At a recent zoo consultation I found myself in a bit of a pickle. A department I have been working with for a number of years had experienced a great deal of turn over due to things like births of new babies, health issues, etc. This left them a bit short handed. They also moved their entire group of animals to another part of the zoo. This meant lots of work for the staff and little time.
The end result was much of the good work we had done training dozens of animals was starting to break down. Attaining a training goal doesn’t mean it will stick permanently. We still need to continue to reinforce desired behaviour in order for it to be maintained.
On the flip side if a behaviour breaks down it also is not lost forever.
What needs to happens next is refresher course in the importance of committing to a positive reinforcement approach to every interaction with an animal. This commitment needs to happen with every person that works with the animals because one person’s poor training can affect everyone’s relationship with the animals.
For example some chickens that were very well trained to enter a kennel, were starting to choose to move away from people when they approached. This was the opposite behaviour from what had been trained. What happened? It was discovered that when the chickens are a little slow to go into their night-time holding enclosure they were being shooed inside (negative reinforcement.) by some individuals.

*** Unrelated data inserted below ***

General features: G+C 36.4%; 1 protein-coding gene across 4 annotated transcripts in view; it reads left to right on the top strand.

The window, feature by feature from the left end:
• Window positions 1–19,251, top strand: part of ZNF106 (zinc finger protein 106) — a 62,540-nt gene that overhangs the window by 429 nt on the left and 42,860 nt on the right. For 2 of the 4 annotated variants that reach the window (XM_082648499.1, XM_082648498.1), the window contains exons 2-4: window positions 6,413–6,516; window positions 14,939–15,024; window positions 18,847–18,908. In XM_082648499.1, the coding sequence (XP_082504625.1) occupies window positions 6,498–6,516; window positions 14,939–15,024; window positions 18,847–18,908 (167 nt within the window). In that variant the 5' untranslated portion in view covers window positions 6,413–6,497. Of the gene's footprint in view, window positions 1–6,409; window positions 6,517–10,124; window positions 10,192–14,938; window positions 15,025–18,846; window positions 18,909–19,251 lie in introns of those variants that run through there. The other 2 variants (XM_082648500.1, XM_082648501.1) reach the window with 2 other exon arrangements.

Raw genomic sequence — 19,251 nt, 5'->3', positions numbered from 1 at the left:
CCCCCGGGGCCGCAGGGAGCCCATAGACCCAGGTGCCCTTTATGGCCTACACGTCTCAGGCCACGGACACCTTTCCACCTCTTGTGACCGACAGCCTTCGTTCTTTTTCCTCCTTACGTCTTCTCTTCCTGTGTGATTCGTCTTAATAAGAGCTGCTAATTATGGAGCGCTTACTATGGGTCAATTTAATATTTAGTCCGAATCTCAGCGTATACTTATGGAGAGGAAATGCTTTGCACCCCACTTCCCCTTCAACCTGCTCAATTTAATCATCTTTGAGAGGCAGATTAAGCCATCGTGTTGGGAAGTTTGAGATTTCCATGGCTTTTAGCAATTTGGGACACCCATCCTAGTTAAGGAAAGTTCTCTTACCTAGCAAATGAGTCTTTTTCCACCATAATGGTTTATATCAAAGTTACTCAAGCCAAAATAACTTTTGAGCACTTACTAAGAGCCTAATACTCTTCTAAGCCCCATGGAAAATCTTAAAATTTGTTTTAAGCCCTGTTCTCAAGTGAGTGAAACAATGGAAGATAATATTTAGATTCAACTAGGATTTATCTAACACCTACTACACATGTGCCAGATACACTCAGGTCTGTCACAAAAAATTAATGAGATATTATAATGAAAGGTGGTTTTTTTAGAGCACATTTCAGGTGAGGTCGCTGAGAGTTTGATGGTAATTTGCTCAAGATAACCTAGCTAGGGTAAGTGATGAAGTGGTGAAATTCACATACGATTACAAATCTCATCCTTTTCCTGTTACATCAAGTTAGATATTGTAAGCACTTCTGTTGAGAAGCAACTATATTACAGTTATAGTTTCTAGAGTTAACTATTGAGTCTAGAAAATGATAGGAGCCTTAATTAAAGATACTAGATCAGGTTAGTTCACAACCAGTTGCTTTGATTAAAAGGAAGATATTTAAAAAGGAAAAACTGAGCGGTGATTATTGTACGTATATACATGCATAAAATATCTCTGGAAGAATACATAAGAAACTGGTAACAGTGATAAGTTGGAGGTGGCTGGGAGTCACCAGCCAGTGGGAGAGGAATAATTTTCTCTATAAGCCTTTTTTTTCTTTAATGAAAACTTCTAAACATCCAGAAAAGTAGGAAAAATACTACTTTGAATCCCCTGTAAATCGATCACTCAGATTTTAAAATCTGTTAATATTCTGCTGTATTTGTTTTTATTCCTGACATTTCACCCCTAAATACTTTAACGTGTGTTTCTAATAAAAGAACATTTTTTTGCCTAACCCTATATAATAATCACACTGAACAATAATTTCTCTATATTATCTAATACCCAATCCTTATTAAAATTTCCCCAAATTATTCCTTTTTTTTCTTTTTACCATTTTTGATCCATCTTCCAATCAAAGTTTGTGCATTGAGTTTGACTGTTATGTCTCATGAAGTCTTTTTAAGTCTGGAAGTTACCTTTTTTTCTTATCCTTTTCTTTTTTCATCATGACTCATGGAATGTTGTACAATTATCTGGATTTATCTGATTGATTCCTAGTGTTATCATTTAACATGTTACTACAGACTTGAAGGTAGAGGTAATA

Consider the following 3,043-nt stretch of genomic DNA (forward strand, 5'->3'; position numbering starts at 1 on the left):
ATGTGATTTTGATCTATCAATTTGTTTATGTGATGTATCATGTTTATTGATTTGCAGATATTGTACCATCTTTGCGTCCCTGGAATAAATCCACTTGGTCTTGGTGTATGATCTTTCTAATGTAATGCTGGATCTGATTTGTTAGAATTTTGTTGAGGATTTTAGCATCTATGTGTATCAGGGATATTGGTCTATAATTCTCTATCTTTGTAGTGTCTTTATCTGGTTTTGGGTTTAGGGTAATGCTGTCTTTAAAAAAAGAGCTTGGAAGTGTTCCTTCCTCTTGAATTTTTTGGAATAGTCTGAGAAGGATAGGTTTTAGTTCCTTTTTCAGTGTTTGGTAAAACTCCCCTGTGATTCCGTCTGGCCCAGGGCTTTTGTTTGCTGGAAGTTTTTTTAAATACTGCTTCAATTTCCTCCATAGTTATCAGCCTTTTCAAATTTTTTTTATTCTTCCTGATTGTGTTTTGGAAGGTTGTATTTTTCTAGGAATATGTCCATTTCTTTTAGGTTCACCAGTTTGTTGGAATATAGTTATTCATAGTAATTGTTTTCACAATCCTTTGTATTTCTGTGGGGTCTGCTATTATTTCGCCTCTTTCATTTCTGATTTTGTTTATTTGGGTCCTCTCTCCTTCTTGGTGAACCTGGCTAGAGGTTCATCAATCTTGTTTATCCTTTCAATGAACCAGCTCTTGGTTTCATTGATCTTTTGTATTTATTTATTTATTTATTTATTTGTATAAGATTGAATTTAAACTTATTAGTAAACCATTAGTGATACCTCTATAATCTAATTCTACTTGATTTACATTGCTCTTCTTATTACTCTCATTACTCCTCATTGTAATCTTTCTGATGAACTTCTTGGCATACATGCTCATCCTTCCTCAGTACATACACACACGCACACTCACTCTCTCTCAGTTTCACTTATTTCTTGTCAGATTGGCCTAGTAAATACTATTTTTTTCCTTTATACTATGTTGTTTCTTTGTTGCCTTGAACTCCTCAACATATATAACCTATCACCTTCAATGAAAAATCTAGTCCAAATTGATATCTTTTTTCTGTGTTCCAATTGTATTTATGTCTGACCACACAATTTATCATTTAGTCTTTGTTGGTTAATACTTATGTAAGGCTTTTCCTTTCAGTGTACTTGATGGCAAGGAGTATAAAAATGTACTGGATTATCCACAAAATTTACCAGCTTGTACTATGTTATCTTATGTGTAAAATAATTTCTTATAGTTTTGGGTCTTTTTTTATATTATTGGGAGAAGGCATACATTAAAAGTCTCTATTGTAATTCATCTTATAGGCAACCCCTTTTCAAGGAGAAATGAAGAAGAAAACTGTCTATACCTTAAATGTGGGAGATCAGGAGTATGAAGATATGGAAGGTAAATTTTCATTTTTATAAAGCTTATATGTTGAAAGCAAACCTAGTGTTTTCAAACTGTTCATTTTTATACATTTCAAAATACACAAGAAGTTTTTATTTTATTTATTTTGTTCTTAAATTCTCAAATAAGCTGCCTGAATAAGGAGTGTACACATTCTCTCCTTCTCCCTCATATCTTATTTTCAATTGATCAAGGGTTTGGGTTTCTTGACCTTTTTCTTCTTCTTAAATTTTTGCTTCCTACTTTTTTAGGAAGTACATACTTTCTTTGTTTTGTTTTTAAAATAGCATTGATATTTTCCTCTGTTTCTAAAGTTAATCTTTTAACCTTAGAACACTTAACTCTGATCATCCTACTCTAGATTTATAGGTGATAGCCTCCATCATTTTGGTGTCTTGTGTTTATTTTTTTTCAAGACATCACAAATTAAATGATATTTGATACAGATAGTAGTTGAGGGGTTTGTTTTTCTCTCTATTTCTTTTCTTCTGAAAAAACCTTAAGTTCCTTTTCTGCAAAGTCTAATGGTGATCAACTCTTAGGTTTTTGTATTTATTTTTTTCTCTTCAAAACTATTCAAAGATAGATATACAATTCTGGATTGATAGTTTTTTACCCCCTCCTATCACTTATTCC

To get back on track caregivers may need to ask for smaller approximations they can positively reinforce to get the chickens moving towards a target, kennel, enclosure or person. They may also want to try to retrain the behaviour throughout the day when there is not an immediate pressure for the birds to shift. The good news is usually a behaviour can get back on track in just a few sessions or less.
So how does this relate to your Parrots in your home? Well, I can think of a number of times I have been in a household and watched behaviour breakdown because not everyone in the house was using the same approach to influence behaviour.
For example I can think of a screaming Cockatoo that was never reinforced for screaming by the mom in the home, but occasionally reinforced by her teenage son who would run to retrieve the bird when the Parrot screamed. This intermittent schedule of reinforcement kept that behaviour strong!
Or how about the Cockatiel that never once was forced to step onto the hand until a new baby entered the household? An innocent grab towards the bird by the child caused the parents to occasionally push into the bird’s chest and scoop him up for his own safety.
Next thing they know their sweet angel of a bird is beginning to bite at fingers to protest the coercion he had never known before.
Keep in mind that very rarely do we need to resort to coercion to get behaviour. Positive reinforcement creates quick, reliable, repeatable behaviour. And often behaviours trained with positive reinforcement can be learned in one or two sessions.
Try to arrange situations so that your Parrot can easily achieve the desired behaviour and then challenge yourself to positively reinforce every time your bird does what you want. It is not just about training sessions. It is about every time you interact with your companion Parrot.
Practice this and you will find your Parrot’s good behaviour can become very strong and resistant to breaking down.
Copyright 2008 Good Bird Inc. https://www.goodbirdinc.com/
This was originally published on Barbara’s blog in 2008.
For more on Parrot behaviour please click here.
To be the first to read blogs like this, plus exclusive offers and the latest Parrot news, sign up to our newsletter. If you have a friend who you think may find this useful, feel free to share